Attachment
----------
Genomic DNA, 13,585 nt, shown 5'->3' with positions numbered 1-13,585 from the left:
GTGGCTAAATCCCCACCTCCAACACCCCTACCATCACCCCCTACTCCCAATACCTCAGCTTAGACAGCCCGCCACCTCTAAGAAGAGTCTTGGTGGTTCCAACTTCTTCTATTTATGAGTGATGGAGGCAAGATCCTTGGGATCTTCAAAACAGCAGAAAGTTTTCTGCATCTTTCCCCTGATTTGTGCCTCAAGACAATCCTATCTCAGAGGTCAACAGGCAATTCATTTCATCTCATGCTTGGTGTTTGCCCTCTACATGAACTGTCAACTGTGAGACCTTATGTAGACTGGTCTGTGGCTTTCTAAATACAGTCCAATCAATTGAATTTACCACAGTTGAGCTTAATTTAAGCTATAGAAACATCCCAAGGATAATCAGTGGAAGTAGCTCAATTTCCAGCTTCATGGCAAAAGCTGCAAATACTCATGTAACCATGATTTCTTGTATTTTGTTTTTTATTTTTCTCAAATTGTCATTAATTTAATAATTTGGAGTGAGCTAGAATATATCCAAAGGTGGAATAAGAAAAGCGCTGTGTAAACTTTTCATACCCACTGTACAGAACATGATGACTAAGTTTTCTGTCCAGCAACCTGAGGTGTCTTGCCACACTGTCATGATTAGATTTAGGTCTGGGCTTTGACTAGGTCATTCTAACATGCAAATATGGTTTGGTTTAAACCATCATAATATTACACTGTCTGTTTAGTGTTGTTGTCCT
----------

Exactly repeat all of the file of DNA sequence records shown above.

Genomic DNA, 13,585 nt, shown 5'->3' with positions numbered 1-13,585 from the left:
GTGGCTAAATCCCCACCTCCAACACCCCTACCATCACCCCCTACTCCCAATACCTCAGCTTAGACAGCCCGCCACCTCTAAGAAGAGTCTTGGTGGTTCCAACTTCTTCTATTTATGAGTGATGGAGGCAAGATCCTTGGGATCTTCAAAACAGCAGAAAGTTTTCTGCATCTTTCCCCTGATTTGTGCCTCAAGACAATCCTATCTCAGAGGTCAACAGGCAATTCATTTCATCTCATGCTTGGTGTTTGCCCTCTACATGAACTGTCAACTGTGAGACCTTATGTAGACTGGTCTGTGGCTTTCTAAATACAGTCCAATCAATTGAATTTACCACAGTTGAGCTTAATTTAAGCTATAGAAACATCCCAAGGATAATCAGTGGAAGTAGCTCAATTTCCAGCTTCATGGCAAAAGCTGCAAATACTCATGTAACCATGATTTCTTGTATTTTGTTTTTTATTTTTCTCAAATTGTCATTAATTTAATAATTTGGAGTGAGCTAGAATATATCCAAAGGTGGAATAAGAAAAGCGCTGTGTAAACTTTTCATACCCACTGTACAGAACATGATGACTAAGTTTTCTGTCCAGCAACCTGAGGTGTCTTGCCACACTGTCATGATTAGATTTAGGTCTGGGCTTTGACTAGGTCATTCTAACATGCAAATATGGTTTGGTTTAAACCATCATAATATTACACTGTCTGTTTAGTGTTGTTGTCCT